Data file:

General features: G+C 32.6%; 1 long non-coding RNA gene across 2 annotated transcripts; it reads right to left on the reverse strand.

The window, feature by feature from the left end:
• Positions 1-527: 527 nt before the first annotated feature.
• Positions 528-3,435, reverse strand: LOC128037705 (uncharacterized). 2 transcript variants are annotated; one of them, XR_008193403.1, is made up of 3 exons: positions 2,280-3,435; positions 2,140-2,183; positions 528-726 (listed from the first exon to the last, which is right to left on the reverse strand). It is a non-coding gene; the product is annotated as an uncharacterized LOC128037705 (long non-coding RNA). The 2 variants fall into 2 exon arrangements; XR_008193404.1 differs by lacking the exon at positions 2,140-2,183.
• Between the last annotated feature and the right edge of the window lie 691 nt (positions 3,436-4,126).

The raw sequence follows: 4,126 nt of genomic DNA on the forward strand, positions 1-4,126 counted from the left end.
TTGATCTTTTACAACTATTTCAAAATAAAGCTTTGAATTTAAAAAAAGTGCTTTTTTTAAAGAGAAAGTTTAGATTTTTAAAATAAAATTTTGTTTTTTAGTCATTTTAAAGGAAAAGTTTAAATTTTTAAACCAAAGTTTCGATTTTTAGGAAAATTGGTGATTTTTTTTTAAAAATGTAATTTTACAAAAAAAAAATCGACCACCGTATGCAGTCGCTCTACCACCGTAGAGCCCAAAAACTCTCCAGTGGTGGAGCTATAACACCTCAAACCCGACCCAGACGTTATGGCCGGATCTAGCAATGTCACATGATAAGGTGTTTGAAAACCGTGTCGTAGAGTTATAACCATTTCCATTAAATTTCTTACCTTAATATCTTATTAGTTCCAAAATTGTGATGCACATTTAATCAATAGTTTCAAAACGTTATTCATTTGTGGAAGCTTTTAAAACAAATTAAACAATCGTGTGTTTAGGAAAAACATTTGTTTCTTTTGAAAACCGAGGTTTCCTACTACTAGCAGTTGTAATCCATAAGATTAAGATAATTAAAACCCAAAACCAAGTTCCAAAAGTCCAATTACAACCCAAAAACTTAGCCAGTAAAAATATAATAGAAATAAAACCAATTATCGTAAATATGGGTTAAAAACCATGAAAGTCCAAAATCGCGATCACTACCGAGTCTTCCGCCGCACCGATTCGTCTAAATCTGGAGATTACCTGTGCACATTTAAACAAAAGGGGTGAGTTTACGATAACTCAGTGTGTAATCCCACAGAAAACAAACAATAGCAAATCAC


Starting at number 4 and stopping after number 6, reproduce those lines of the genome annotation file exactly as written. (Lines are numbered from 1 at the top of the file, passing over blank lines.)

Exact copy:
• Positions 528-3,435, reverse strand: LOC128037705 (uncharacterized). 2 transcript variants are annotated; one of them, XR_008193403.1, is made up of 3 exons: positions 2,280-3,435; positions 2,140-2,183; positions 528-726 (listed from the first exon to the last, which is right to left on the reverse strand). It is a non-coding gene; the product is annotated as an uncharacterized LOC128037705 (long non-coding RNA). The 2 variants fall into 2 exon arrangements; XR_008193404.1 differs by lacking the exon at positions 2,140-2,183.
• Between the last annotated feature and the right edge of the window lie 691 nt (positions 3,436-4,126).

The raw sequence follows: 4,126 nt of genomic DNA on the forward strand, positions 1-4,126 counted from the left end.